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Old 09-11-2022, 09:06 PM   #1
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another brake question

It appears my trailer brakes are not getting the voltage to make them work correctly. We have not been able to camp much this year and wen we have gone out its less ten 100 miles, but this trip I noticed that I had to push harder on the brake pedal to come to a stop, so I tried the manual activation and there is barely a tug from the trailer. after we parked I made sure the wheels were off the ground and I pulled the breakaway switch and all 4 tires locked up, so I measured the brake voltage from the 7 pin connector. With the gain set at 10 I get a little less then 1 volt at the 7 pin. The fuse (position F11 on my Ram) checked out fine. When I checked the voltage at the fuse I only got 2 volts. I hope someone can help with this, it appears somewhere in my Rams brake controller there is something screwed up. Thanks for your help.
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Old 09-11-2022, 10:01 PM   #2
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our trailer had 7000 lb axles, I can honestly say those drum brakes would scare me in heavy traffic. The truck would do 60~70% of the stopping. I had pulled the trailer drums off cleaned the oil off the shoes (previous owner over greased the wheel bearing MANY times). Put everything back together and desided it was time to upgrade to disk brakes and Morryde IS. By far the best upgrade you can do to heavy trailer is disk brakes and IS. It stops as good as the truck empty and goes over bridges very smoothly. I would say its time to pull a drum and see if they have grease on the shoes, if it does just trash the shoes , you really can't get the oil out of the friction material. Try a pull test, disconnect the 7 way plug from the truck and pull your emergency break away cord. If the truck can pull the trailer easy its the shoes and drums at fault. DONT leave the breakaway active for long you can cause the magnets to get VERY hot and smoke! If the truck can't pull it, then it's the wires or brake controller's fault.

As for the truck end , you should have a 30 amp + fuse feeding the controller under the hood . you may need to have the trailer plugged in to measure the voltage (two person job).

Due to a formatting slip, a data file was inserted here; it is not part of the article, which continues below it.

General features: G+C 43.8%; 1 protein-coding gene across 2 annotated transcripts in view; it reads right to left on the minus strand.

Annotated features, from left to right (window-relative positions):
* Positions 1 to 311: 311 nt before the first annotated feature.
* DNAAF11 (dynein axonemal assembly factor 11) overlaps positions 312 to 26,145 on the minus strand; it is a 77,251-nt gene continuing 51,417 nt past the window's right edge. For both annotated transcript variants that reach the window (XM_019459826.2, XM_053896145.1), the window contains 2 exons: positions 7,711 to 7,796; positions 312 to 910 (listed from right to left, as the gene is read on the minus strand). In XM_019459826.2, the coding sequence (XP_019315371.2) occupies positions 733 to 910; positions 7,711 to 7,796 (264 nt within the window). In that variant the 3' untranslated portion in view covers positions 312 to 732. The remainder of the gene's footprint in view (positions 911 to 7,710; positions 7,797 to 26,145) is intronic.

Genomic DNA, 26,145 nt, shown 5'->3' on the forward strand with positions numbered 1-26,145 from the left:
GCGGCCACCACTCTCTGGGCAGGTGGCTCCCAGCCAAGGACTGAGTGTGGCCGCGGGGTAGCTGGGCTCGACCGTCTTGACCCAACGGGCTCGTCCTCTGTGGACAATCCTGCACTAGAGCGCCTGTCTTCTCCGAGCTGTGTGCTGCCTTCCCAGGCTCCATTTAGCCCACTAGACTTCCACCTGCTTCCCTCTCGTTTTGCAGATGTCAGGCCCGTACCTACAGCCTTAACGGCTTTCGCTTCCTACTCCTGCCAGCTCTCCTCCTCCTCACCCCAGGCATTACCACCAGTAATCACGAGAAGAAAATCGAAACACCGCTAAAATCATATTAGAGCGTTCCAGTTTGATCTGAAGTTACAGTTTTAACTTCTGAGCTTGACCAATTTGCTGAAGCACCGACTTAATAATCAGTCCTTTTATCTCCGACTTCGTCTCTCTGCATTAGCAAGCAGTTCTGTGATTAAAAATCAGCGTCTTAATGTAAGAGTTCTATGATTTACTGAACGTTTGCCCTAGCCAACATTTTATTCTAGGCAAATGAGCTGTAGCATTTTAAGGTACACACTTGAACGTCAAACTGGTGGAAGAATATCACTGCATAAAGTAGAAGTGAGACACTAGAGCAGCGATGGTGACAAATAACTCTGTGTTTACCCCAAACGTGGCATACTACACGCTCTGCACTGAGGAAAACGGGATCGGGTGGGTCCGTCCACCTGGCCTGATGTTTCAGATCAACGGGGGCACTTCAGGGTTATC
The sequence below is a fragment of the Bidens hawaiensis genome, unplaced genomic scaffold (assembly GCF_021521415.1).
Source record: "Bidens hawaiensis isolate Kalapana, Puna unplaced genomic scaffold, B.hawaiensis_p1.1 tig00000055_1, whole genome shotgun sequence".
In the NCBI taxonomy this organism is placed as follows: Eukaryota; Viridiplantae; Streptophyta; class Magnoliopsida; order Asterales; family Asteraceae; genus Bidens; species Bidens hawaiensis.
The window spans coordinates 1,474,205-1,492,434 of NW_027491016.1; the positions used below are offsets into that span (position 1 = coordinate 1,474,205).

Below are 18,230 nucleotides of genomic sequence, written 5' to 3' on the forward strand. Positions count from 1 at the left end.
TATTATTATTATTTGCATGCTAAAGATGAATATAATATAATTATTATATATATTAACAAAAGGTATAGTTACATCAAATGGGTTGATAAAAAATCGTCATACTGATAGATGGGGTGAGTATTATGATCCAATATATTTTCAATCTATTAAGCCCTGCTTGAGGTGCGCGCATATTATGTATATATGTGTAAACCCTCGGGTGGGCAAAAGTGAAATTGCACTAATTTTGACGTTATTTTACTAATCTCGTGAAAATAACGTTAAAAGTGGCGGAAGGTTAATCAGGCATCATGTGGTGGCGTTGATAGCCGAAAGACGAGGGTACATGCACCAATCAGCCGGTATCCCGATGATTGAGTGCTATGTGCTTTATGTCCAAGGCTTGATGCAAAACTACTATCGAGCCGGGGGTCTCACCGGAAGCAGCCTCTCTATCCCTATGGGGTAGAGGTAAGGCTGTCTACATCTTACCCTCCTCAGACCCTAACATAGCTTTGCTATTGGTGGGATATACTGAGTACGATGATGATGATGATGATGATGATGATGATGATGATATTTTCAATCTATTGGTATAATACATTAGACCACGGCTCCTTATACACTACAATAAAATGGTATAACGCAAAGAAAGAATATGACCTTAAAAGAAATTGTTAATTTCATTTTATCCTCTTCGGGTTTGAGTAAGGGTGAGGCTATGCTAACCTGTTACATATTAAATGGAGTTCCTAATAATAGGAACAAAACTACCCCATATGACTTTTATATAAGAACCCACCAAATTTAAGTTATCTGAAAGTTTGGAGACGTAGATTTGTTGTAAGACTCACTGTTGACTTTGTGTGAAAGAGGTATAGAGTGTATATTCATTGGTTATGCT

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Old 09-11-2022, 10:55 PM   #3
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To start I'd pull the drums & see how many are full of grease.
Personally I would NOT & recommend to others DO NOT use the EZLube zerks to grease bearings, remove, inspect & handpack ONLY at whatever interval works for you.
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Old 09-12-2022, 01:23 AM   #4
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Don't know about your Ram, but with the newer GMs the IBC will not provide any voltage to the brakes when not moving, and it seems the faster you're going the more brake force is applied.
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Old 09-12-2022, 01:21 PM   #5
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I agree with grease on the drums.... check those 1st, and like Michelle stated, the voltage will be low when not rolling ( at least on newer vehicles) .

When I pulled my BRAND NEW brake system off to replace with disc's, 3 of the 4 were coated with grease from failed seals, or OVER pumping.
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Old 09-18-2022, 01:56 PM   #6
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Drum brakes

Save up and convert to hydraulic disc brakes. You won’t regret it. I can stop the whole rig with the trailer brakes alone if I had to. No more white knuckle stops.
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Old 09-18-2022, 06:34 PM   #7
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Amen to the disc brake conversion, I did mine last year, and wow what a difference! I live in the Phoenix area and we go up into the mountains for camping trips as often as we can and I have much more faith in the brakes than I used to. You won't regret it. I bought the Kodiak brake kit, and installed hard lines from the brake master cylinder unit back to the calipers and it's awesome!
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